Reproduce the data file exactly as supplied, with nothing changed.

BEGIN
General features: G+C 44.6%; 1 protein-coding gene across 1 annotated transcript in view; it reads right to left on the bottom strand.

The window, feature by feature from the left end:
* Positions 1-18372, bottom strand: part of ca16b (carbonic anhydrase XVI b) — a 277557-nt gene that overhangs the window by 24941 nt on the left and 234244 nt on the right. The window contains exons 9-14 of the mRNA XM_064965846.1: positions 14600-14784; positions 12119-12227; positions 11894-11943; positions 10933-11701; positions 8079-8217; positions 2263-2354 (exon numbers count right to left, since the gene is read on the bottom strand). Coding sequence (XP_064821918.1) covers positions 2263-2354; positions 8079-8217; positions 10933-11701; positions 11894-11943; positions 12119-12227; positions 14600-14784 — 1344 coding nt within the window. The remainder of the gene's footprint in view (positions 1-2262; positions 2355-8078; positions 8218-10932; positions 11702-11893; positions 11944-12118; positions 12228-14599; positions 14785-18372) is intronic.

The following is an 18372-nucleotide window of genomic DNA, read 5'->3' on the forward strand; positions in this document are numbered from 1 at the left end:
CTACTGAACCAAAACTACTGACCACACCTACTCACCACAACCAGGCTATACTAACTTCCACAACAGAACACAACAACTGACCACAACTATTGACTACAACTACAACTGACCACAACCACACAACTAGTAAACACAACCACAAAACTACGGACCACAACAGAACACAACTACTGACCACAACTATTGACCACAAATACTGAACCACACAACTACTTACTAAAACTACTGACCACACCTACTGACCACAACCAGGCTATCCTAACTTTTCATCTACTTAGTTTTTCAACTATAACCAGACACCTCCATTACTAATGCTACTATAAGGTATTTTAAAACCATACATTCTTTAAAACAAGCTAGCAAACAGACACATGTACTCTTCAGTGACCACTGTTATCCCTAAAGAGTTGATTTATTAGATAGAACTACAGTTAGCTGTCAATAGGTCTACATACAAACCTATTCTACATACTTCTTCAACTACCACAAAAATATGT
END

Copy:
General features: G+C 44.6%; 1 protein-coding gene across 1 annotated transcript in view; it reads right to left on the bottom strand.

The window, feature by feature from the left end:
* Positions 1-18372, bottom strand: part of ca16b (carbonic anhydrase XVI b) — a 277557-nt gene that overhangs the window by 24941 nt on the left and 234244 nt on the right. The window contains exons 9-14 of the mRNA XM_064965846.1: positions 14600-14784; positions 12119-12227; positions 11894-11943; positions 10933-11701; positions 8079-8217; positions 2263-2354 (exon numbers count right to left, since the gene is read on the bottom strand). Coding sequence (XP_064821918.1) covers positions 2263-2354; positions 8079-8217; positions 10933-11701; positions 11894-11943; positions 12119-12227; positions 14600-14784 — 1344 coding nt within the window. The remainder of the gene's footprint in view (positions 1-2262; positions 2355-8078; positions 8218-10932; positions 11702-11893; positions 11944-12118; positions 12228-14599; positions 14785-18372) is intronic.

The following is an 18372-nucleotide window of genomic DNA, read 5'->3' on the forward strand; positions in this document are numbered from 1 at the left end:
CTACTGAACCAAAACTACTGACCACACCTACTCACCACAACCAGGCTATACTAACTTCCACAACAGAACACAACAACTGACCACAACTATTGACTACAACTACAACTGACCACAACCACACAACTAGTAAACACAACCACAAAACTACGGACCACAACAGAACACAACTACTGACCACAACTATTGACCACAAATACTGAACCACACAACTACTTACTAAAACTACTGACCACACCTACTGACCACAACCAGGCTATCCTAACTTTTCATCTACTTAGTTTTTCAACTATAACCAGACACCTCCATTACTAATGCTACTATAAGGTATTTTAAAACCATACATTCTTTAAAACAAGCTAGCAAACAGACACATGTACTCTTCAGTGACCACTGTTATCCCTAAAGAGTTGATTTATTAGATAGAACTACAGTTAGCTGTCAATAGGTCTACATACAAACCTATTCTACATACTTCTTCAACTACCACAAAAATATGT